For once, Barbara Walters was the one who wept.

When Walters walked into ABC’s conference room Monday to tell her “20/20” staff she would step down in the fall after 25 years, she was greeted by a standing ovation.

“It made me cry,” says Walters, 74, queen of the “get” and the tearful reaction. “It was quite touching, quite a compliment.”

A certifiable legend who has interviewed virtually every newsmaker from Fidel Castro to Monica Lewinsky, Walters will leave “20/20” as co-anchor in September to transition into what ABC calls “a special role.”

Maintaining her palatial office, Walters will do five or six news specials a year, including her annual Oscar-night telecast. She’ll continue as a regular on “The View,” which she owns and produces.

“I wanted more flexibility,” Walters says. “This gives me everything I want, without the daily pressure. I’m very excited and happy. There’s no “back story.’ No intrigue. It’s just what I’m saying.”

CBS’s Mike Wallace, 85, who cut his “60 Minutes” workload to about eight stories a year, can relate.

“I don’t blame Barbara,” Wallace says from Amsterdam, where he’s reporting a “60” piece. “She’s of a certain age now. She doesn’t want to keep getting on planes. She’s very wise to do what she’s doing.”

Walters also is weary of the increased competition for the hard-to-get interview and the emphasis on stories that will appeal to younger viewers. Celebrities draw big ratings, but don’t feed Walters’ journalistic soul.

“This is a country where we hope young people will vote, never mind care about world events,” she says. “I have gone with the change, as all the programs are doing, but it does become a pressure.

“… I’ve been fortunate because I’m well-known and get so many of them (celebrity interviews). Some, I haven’t wanted to do.”

Walters has interviewed such world leaders as China’s Jiang Zemin and Russia’s Vladimir Putin, as well as every U.S. president since Richard Nixon.

Her celebrity roster ranges from Katharine Hepburn to Barbra Streisand. Walters’ 1999 heart-to-heart with Lewinsky (her first on TV) drew 48.5 million viewers – a record for a broadcast news program.

Walters also snagged the first TV interviews with actor Christopher Reeve after his paralyzing accident, with murder suspect Robert Blake, and with Martha Stewart following her indictment on obstruction of justice.

Walters had been thinking of leaving “for quite a while,” she says. “You never exactly know when is the right time. I thought of doing it last spring. Then I got Hillary (Clinton).

“Then I thought, maybe fall. I wanted to leave when I thought I was at the top, and the program was at the top. Then came Martha (Stewart). Then came Christmas. Then I sat down with (ABC News president) David Westin and said, “Let’s try to figure out the best time.”‘

Walters has 18 months remaining in her contract, with an estimated salary of more than $7 million a year. She says she’ll negotiate a new deal that includes her redefined duties.

Walters began her TV career in 1963 on NBC’s “Today,” later becoming the show’s first female cohost. She defected to ABC in 1976 as the first female co-anchor of a nightly newscast. (Her on-air pairing with Harry Reasoner was short-lived and miserable.)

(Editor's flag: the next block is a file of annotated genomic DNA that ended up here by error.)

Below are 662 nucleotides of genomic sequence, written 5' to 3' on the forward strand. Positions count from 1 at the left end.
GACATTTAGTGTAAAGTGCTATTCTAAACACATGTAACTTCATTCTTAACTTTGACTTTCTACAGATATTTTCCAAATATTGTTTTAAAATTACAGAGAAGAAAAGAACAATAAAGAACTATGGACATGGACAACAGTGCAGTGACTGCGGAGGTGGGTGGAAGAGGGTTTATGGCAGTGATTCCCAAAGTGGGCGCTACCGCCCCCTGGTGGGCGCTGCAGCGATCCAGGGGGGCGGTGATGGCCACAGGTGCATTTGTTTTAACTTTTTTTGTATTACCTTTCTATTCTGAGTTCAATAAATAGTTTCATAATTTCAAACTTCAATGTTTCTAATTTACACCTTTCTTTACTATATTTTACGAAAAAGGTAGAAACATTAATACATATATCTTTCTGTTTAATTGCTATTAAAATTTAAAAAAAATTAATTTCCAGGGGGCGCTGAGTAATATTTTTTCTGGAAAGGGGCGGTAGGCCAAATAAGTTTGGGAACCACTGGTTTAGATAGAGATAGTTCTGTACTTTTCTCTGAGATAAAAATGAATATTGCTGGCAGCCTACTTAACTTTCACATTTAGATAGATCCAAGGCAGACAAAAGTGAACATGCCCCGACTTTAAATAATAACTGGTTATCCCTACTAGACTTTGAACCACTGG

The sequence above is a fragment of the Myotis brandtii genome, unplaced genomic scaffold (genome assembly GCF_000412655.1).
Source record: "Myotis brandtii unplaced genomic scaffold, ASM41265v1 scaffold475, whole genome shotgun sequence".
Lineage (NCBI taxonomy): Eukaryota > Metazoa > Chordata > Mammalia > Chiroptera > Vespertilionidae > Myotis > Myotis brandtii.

Walters coanchored “20/20” with Hugh Downs until his retirement in 1999. He was replaced by ABC’s John Miller, who left the network in December 2002. “20/20” correspondent John Stossel was named co-anchor in May.

Age was not a factor in her decision, Walters says.

“My energy level, unfortunately, is just as high as it ever was.” What she looks forward to most is what she’s had precious little of during her 40-year career – time for herself.

“I want to write a book. I can finally take a trip that’s not for work, or read books that aren’t homework, or go to a movie that isn’t related to an actor’s new project. I may even be able to see a friend for lunch.”

One of those friends could be Don Hewitt, 81, creator of CBS’s “60 Minutes.” He’ll step down as executive producer after 36 seasons in June.

“In the whole history of TV, only three women have become icons – Lucille Ball, Oprah Winfrey and Barbara Walters,” says Hewitt, another legend. “They’re icons. They don’t need last names.”

Hewitt says he and Walters have often bemoaned the frenzy of “the get.”

“It’s a world we’ve had difficulty understanding and coming to terms with. Was our world a better world? We think it was, but who are we to sit in judgment of ourselves?

“Our world was more concerned with substance rather than glitz. I really don’t belong in the 21st century. I should have died in the 20th century and gotten it over with.”

Hewitt talked with Walters over the years about joining his “60” crew, but he never “took a real run at her.”

“I’ve got a repertory company. I don’t have any stars. I think that’s why Diane Sawyer left (for ABC). She wanted to be a star, and I didn’t think she was.”

One more thing. Walters says her office will stay the same and her door will be open. She’s designated 2 to 4 p.m. as “kvetching hours” for colleagues.

VCR alert. TCM will honor legendary actress-dancer Ann Miller Tuesday night by running four of her films and a “Private Screenings” interview with Robert Osborne taped in 1997.

Miller died Thursday at 80.

The lineup: 8 p.m., “On the Town” (1949); 10 p.m., “Private Screenings”; 11 p.m., “Easter Parade” (1948); 1 a.m., “Kiss Me Kate” (1953); 3 a.m., “Hit the Deck” (1955).

(c) 2004, The Philadelphia Inquirer.

Visit Philadelphia Online, the Inquirer’s World Wide Web site, at

Distributed by Knight Ridder/Tribune Information Services.

AP-NY-01-26-04 1938EST

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